This research investigated the relationship between host plant (i.e,, grapevine) nitrogen status and population dynamics of the variegated leafhopper (VLH) in a commercia1 vineyard for three years. During each year, replicated fieli plots received the following treatments: 1) control (no fertilizer added), .’) 75 lbs. N / acre (synthetic ammonium nitrate), 3) 150 lbs. N / acre (synthetic ammonium nitrate), and 4) two tons of compost / acre ( = 38 lbs. N / acre). The response of VLH to these treatments was investigated by monitoring nymph densities and conducting oviposition (egg-laying) and nymphal development rate tests. During all three years, VLH nymph populations reached a seasonal peak during the first generation. Nymph densities during the second and third generations were especially low in 1989 and 1990, and reached a moderate level during the second generation of 1991. Oviposition tests conducted in July 1989 and June 1990 demonstrated greater VLH egg-laying in the synthetic fertilizer plots. However, oviposistion during the July 1991 test was greatest in the compost plots. No significant differences in VLH nymphal development rates were observed among treatments.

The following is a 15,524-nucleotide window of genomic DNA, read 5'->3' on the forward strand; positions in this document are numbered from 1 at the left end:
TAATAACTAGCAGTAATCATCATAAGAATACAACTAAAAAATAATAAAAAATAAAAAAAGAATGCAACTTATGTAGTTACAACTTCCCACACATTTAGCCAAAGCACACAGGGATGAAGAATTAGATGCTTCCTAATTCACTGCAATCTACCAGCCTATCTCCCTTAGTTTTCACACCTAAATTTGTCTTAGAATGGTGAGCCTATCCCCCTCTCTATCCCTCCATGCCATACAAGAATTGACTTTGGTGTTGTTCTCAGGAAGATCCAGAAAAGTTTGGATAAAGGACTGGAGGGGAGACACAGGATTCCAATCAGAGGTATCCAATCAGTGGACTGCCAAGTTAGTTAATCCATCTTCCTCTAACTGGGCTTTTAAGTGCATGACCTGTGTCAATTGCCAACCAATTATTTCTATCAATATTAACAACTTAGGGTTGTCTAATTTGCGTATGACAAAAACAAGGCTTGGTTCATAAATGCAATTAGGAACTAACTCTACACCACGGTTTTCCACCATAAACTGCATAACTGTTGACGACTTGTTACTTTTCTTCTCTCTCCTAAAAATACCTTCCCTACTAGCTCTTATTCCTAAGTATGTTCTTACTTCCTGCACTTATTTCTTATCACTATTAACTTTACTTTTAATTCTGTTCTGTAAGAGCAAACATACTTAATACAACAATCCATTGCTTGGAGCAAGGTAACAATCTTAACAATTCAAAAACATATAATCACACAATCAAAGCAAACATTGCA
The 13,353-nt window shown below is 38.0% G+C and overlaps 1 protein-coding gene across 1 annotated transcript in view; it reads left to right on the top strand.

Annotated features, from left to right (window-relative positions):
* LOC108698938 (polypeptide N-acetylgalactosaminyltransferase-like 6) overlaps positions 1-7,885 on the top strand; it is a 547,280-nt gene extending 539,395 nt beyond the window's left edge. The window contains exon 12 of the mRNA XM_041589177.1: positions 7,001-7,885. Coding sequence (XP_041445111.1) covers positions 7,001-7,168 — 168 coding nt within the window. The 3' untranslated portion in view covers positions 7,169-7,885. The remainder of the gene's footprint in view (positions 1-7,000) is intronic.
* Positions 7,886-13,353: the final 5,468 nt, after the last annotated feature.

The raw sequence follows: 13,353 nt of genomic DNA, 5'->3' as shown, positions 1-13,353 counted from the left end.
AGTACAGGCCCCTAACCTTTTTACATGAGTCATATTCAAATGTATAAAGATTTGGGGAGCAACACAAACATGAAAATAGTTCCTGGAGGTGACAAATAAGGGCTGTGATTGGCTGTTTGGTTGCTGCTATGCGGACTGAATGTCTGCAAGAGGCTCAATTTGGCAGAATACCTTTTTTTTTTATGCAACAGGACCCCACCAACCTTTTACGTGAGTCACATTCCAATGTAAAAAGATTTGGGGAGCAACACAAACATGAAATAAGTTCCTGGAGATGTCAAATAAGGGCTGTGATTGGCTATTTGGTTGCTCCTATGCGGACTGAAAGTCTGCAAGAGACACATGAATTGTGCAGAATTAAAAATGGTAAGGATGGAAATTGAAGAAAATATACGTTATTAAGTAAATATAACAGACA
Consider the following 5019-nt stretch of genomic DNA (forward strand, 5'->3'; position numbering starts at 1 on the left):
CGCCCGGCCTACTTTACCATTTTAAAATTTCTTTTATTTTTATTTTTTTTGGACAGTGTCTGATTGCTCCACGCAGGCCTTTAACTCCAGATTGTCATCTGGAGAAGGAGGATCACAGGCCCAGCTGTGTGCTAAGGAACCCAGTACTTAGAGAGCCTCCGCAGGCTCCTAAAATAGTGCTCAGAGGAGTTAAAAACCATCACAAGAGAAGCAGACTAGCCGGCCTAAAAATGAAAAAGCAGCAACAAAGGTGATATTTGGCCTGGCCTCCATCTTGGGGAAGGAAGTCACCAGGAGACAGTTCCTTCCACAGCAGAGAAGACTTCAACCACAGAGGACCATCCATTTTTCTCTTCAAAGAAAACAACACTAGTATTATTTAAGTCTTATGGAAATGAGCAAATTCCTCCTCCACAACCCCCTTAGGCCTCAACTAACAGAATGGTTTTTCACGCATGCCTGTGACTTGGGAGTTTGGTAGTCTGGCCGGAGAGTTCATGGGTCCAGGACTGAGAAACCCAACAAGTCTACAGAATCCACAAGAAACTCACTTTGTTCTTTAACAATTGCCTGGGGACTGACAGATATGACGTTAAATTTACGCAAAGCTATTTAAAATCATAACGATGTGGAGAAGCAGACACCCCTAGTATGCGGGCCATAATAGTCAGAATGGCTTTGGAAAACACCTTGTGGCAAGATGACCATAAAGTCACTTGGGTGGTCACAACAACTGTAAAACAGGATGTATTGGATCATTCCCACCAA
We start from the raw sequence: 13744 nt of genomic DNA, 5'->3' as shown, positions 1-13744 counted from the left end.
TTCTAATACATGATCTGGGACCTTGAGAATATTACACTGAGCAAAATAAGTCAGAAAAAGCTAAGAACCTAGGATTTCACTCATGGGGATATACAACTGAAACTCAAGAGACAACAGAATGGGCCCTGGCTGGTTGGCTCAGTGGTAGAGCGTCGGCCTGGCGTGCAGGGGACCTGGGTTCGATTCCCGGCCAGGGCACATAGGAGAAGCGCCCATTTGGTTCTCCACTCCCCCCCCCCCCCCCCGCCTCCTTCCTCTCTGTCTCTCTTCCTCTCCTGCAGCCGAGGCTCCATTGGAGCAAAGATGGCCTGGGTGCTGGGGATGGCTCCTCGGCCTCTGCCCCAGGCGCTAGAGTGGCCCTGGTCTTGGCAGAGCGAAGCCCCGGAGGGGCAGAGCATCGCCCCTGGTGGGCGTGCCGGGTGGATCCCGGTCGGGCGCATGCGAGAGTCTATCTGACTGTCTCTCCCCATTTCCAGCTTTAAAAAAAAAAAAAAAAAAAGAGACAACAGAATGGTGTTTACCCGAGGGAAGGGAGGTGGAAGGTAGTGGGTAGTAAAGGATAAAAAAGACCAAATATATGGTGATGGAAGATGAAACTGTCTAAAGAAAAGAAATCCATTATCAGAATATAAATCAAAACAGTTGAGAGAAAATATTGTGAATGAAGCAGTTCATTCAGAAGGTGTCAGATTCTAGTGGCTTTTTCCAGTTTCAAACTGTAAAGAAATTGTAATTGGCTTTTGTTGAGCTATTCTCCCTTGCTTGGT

/wp-content/uploads/2017/09/AFV-Header-Logo.png 0 0 AVF /wp-content/uploads/2017/09/AFV-Header-Logo.png AVF1991-11-17 07:49:092017-11-17 07:49:54Minimizing Fertilizer Inputs for Variegated Leafhopper Management in Grapes